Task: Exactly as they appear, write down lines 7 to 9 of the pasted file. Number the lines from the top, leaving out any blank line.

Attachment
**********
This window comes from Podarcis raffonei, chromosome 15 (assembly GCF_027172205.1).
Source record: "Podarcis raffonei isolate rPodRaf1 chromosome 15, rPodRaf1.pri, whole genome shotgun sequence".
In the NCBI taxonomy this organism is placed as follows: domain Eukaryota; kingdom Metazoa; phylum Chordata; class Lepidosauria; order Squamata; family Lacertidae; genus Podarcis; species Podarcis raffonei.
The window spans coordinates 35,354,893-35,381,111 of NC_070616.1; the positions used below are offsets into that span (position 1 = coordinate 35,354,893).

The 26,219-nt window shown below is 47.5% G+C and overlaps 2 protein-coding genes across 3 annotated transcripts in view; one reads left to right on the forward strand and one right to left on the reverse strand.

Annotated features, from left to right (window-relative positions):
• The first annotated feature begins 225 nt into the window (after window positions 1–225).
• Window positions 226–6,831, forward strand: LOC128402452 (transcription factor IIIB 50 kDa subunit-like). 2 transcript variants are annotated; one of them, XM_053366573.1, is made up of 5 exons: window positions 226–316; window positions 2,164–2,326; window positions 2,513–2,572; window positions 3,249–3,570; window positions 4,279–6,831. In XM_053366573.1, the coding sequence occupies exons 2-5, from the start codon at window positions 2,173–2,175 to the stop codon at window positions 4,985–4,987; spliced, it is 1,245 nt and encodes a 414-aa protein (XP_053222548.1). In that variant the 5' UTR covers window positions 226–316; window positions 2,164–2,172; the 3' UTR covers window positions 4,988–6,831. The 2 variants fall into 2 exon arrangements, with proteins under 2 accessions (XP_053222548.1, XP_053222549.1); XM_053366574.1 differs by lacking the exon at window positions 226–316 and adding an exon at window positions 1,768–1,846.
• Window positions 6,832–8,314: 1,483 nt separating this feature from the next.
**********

• The first annotated feature begins 225 nt into the window (after window positions 1–225).
• Window positions 226–6,831, forward strand: LOC128402452 (transcription factor IIIB 50 kDa subunit-like). 2 transcript variants are annotated; one of them, XM_053366573.1, is made up of 5 exons: window positions 226–316; window positions 2,164–2,326; window positions 2,513–2,572; window positions 3,249–3,570; window positions 4,279–6,831. In XM_053366573.1, the coding sequence occupies exons 2-5, from the start codon at window positions 2,173–2,175 to the stop codon at window positions 4,985–4,987; spliced, it is 1,245 nt and encodes a 414-aa protein (XP_053222548.1). In that variant the 5' UTR covers window positions 226–316; window positions 2,164–2,172; the 3' UTR covers window positions 4,988–6,831. The 2 variants fall into 2 exon arrangements, with proteins under 2 accessions (XP_053222548.1, XP_053222549.1); XM_053366574.1 differs by lacking the exon at window positions 226–316 and adding an exon at window positions 1,768–1,846.
• Window positions 6,832–8,314: 1,483 nt separating this feature from the next.